Video: Live Closed Captioning and Subtitling in SMPTE 2110-40

The ST 2110-40 standard specifies the real-time, RTP transport of SMPTE ST 291-1 Ancillary Data packets. It allows to create IP essence flow carrying VANC data known from SDI (like AFD, closed captions or triggering), complementing the existing video and audio portions of the SMPTE ST 2110 suite.

In this video, Bill McLaughlin introduces 2110-40 and shows its advantages for closed captioning. With video, audio and ancillary data broken into separate essence flows, you no longer need full SDI bandwidth to process closed captioning and transcription can be done by subscribing to a single audio stream which bandwith is less than 1 Mbps. That allows for a very high processing density, with up to 100 channels of closed captioning in 1 RU server.

Another benefit is that a single ST 2110-40 multicast containing closed captioning can be associated with multiple videos (e.g. for two different networks or dirty and clean feeds), typically using NMOS connection management. This translates into additional bandwidth savings and lower cost, as you don’t need separate CC/Subtitling encoders working in SDI domain.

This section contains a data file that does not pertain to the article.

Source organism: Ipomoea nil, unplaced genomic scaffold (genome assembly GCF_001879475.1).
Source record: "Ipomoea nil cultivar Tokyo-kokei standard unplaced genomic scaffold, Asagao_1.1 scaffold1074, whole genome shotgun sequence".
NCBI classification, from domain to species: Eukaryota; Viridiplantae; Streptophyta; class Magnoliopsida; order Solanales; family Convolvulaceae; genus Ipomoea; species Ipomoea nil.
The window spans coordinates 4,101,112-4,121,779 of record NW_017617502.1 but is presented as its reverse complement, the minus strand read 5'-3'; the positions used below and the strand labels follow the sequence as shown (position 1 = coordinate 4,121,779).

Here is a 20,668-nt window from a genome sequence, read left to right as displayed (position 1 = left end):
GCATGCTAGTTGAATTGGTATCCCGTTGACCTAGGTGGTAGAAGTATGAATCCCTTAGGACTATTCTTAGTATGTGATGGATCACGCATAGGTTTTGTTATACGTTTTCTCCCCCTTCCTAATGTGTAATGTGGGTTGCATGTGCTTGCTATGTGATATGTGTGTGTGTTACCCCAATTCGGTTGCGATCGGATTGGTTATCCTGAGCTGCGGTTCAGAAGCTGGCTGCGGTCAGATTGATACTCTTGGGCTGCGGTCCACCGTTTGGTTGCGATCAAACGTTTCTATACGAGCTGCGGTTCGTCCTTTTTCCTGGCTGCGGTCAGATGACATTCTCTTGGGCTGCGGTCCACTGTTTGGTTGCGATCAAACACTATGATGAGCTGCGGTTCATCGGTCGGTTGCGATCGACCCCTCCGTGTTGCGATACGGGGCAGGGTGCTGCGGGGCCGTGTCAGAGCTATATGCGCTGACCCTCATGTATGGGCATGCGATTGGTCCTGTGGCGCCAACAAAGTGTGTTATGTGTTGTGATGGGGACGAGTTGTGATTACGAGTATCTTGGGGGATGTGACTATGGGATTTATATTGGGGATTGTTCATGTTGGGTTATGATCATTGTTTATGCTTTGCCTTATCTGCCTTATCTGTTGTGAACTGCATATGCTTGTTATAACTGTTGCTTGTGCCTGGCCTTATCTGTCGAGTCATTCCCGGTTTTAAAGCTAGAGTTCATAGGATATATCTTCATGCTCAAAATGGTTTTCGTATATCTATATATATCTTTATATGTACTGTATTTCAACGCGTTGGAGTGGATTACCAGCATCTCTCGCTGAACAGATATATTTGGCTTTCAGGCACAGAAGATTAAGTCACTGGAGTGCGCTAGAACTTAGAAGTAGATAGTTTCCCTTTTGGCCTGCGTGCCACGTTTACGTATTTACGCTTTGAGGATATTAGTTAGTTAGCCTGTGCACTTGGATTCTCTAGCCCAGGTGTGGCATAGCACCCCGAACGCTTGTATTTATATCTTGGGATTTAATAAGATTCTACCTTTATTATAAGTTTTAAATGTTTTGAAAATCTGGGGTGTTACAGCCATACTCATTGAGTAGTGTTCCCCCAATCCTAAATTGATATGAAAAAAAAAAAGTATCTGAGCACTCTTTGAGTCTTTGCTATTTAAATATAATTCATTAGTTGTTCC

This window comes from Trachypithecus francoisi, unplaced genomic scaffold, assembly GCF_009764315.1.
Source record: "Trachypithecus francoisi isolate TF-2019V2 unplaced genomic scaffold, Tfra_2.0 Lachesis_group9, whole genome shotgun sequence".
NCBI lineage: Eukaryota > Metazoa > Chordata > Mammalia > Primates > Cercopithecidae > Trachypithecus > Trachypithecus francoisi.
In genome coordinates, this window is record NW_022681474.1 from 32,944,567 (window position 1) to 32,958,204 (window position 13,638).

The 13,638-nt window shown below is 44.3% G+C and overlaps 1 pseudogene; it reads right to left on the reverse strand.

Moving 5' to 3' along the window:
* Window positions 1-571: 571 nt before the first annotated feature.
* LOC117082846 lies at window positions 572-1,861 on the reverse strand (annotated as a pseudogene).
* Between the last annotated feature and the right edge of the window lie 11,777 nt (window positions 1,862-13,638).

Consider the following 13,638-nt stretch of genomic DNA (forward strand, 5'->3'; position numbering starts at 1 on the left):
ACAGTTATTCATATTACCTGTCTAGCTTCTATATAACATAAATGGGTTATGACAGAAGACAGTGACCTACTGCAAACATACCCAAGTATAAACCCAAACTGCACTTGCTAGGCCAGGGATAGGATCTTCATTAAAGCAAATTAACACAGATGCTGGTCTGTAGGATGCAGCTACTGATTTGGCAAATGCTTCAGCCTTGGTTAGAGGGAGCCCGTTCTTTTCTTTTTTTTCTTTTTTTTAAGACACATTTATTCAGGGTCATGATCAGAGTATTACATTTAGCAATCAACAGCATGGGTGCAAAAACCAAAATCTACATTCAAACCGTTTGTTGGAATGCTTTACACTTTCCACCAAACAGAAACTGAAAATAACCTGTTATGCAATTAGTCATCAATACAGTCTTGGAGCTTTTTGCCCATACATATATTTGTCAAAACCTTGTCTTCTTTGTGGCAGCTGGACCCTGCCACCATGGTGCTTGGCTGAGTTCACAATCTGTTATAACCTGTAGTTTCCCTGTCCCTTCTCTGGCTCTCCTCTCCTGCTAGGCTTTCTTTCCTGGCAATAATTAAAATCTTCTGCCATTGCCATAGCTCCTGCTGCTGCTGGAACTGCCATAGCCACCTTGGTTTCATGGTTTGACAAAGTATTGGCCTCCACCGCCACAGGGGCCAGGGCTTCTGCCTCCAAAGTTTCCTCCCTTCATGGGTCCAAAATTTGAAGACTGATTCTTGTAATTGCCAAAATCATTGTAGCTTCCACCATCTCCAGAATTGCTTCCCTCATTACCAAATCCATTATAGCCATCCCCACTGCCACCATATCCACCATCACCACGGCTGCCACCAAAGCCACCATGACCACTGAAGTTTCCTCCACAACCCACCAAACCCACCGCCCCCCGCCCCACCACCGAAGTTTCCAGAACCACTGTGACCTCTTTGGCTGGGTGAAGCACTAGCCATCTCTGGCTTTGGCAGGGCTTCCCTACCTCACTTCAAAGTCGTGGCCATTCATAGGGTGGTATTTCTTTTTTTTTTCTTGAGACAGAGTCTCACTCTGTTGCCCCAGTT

Test and measurment equipment for ST 2110-40 is still under developmnent. However, with date rates of 50-100 kbps per flow monitoring is very managable and you can use COTS equipment and generic packet analyser like Wireshark with dissector available on Github.

Speaker

Bill McLaughlin
VP Product Development
EEG Enterprises

Video: SMPTE Timed Text

As much as video and audio are an essential part of watching a video, increasingly so is Timed Text (AKA Subtitles or Closed Captions). Legally required in some countries, its practical use beyond the hard of hearing is increasingly acknowledged. Whether for a sound-less TV in a reception or to help your follow the programme over the noise, Timed Text is here to stay online and in traditional broadcast. With the FCC declaring SMPTE-TT a ‘Safe Harbor’ format[1][2] it has become a default format for subtitles interchange in the professional world.

In this webinar:
Why did we need a language for Timed Text?
An overview of TTML (Timed Text Markup Language from the WC3)
Examples of TTML
How SMPTE-TT extends TTML
How SMPTE-TT ends up as Closed Captions/CEA-608

Watch now!

[1] https://apps.fcc.gov/edocs_public/attachmatch/FCC-12-9A1.txt
[2] FCC § 79.103 (c)